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SEC Exempts U.S. Firms from European Regulations

The SEC staff has provided no-action relief that allows US advisers and broker-dealers to continue current payment and aggregation practices for research and brokerage notwithstanding impending MiFID II requirements.  The 3 companion No-Action Letters allow (i) broker-dealers to avoid adviser registration even when receiving research payments in hard dollars, (ii) advisers to continue to aggregate orders even though MiFID II may require certain clients to pay more for research, and (iii) broker-dealers to continue to receive bundled commissions.  SEC Chairman Clayton explained that the no-action relief was designed to “reduce confusion and operational difficulties that might arise in the transition to MiFID II’s research provisions.”

OUR TAKE: The No Action Letters are good news for U.S. advisers and broker-dealers, who will not have to change business practices as a result of MiFID II.  The bigger question is how long European regulators will allow U.S. firms a pass.


Form ADV FAQs Impact Cross-Border Investment Managers

The SEC’s Division of Investment Management has released additional Form ADV FAQs that affect cross-border investment managers.  The staff advises that non-U.S. investment funds, including UCITs or their equivalent, should be classified as “pooled investment vehicles” when describing assets.  Also, a non-resident GP or managing agent of a relying adviser must file Form ADV-NR.  The FAQs also broadly define “borrowings” for purposes of whether an adviser engages in borrowing transactions on behalf of clients, explain social media disclosure, and clarify that the new Form supersedes SEC no-action relief with respect to relying advisers.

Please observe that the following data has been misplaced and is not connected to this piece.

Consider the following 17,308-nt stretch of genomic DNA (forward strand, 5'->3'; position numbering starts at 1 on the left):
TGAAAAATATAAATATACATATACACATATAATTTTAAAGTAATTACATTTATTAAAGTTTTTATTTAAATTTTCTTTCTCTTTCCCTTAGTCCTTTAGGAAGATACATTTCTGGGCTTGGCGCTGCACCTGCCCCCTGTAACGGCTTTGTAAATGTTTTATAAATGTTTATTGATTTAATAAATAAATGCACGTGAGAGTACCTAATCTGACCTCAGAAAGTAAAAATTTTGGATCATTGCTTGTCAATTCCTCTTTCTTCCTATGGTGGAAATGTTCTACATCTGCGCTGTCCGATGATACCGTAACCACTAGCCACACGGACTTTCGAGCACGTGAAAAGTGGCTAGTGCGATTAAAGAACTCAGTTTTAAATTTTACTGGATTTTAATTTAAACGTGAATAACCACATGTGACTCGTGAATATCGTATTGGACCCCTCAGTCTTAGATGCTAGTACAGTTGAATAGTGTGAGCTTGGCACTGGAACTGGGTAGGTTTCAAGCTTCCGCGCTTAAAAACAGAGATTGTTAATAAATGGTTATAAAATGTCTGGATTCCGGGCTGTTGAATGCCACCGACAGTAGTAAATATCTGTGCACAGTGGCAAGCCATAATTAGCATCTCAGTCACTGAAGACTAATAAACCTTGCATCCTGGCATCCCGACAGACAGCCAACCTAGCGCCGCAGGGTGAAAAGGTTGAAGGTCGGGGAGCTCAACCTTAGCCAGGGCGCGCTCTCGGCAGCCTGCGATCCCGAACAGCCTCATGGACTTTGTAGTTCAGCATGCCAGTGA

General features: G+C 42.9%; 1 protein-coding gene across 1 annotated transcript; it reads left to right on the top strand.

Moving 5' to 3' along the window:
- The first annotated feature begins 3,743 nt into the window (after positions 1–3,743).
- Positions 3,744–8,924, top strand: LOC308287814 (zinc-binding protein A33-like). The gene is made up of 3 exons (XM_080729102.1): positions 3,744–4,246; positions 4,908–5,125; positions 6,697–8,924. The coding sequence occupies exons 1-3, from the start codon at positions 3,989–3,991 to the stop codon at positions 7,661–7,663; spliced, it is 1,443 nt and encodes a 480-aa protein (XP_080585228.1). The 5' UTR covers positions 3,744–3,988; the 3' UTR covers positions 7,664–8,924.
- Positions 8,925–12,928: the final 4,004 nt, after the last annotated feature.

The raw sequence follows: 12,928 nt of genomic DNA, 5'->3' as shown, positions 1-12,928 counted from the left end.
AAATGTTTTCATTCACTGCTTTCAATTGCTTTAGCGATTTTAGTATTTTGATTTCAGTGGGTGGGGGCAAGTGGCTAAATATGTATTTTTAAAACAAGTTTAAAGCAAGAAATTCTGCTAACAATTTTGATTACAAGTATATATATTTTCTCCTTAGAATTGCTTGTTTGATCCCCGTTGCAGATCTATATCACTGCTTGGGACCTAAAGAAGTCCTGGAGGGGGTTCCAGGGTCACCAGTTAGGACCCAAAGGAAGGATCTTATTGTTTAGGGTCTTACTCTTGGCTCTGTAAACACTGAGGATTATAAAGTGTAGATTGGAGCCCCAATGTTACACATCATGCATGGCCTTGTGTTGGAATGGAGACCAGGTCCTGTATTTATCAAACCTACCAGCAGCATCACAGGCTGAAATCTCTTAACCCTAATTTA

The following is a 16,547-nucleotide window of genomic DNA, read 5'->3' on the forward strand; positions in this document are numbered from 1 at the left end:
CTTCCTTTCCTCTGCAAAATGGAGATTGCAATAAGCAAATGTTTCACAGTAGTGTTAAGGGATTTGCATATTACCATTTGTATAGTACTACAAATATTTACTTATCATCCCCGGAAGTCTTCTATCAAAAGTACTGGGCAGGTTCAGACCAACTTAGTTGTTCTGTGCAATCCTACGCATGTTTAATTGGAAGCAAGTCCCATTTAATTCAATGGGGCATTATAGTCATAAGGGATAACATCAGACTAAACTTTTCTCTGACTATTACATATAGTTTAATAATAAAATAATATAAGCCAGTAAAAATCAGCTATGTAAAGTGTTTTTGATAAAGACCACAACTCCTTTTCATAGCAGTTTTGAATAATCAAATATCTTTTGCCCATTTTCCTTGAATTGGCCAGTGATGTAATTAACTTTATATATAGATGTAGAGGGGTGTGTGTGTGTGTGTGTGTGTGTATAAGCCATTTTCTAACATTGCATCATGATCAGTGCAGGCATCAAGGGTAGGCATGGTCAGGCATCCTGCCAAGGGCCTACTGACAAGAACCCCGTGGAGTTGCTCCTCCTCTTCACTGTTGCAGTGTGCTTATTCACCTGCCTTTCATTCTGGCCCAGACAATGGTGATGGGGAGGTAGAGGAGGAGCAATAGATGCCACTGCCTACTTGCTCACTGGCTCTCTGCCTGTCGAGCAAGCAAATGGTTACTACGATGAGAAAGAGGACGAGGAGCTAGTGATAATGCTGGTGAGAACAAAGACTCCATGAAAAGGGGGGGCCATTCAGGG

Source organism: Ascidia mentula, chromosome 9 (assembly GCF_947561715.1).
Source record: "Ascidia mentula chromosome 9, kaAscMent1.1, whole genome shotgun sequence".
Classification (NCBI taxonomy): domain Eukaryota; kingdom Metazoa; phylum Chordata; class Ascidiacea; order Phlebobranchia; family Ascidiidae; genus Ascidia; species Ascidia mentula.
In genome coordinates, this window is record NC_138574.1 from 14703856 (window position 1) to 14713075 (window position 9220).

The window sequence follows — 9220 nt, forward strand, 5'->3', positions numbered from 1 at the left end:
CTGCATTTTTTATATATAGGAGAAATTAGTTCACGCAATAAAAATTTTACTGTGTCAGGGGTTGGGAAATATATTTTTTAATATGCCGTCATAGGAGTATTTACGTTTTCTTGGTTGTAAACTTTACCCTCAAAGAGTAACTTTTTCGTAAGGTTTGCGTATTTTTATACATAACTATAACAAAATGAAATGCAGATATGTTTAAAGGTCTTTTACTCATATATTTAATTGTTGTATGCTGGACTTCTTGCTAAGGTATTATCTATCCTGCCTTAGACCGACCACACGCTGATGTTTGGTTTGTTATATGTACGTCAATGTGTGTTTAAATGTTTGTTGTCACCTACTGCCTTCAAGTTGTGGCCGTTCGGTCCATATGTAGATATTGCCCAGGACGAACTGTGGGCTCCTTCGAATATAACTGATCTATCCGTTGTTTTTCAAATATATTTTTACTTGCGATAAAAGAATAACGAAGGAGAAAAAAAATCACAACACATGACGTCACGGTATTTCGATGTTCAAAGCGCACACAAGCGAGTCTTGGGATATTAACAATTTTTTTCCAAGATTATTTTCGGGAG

OUR TAKE: The SEC continues to take an extra-territorial regulatory approach to any cross-border adviser that must register in the U.S.


Multi-National Advisers Should Send Email Notice to SEC

The staff of the SEC’s Division of Investment Management has issued guidance on how multi-national firms can ensure compliance with the Advisers Act without subjecting all non-U.S. operations to U.S. regulation.  For many years, firms have relied on the Unibanco doctrine, whereby a non-U.S. affiliate can share resources with a registered investment adviser so long as the firm complies with several conditions including subjecting books and records to SEC review and appointing an agent for service of process.  In this guidance, the SEC recommends that firms email the SEC with the Unibanco undertakings.

OUR TAKE: This is an unusual process.  Ordinarily, a firm seeking to rely on no-action relief would assert (and demonstrate) compliance if questioned by regulators.  Apparently, in the Unibanco context, the SEC staff wants registrants to proactively make this informal email filing in order to rely.  It is unclear whether firms would not be able to rely if they decline or fail to email the undertakings to the SEC.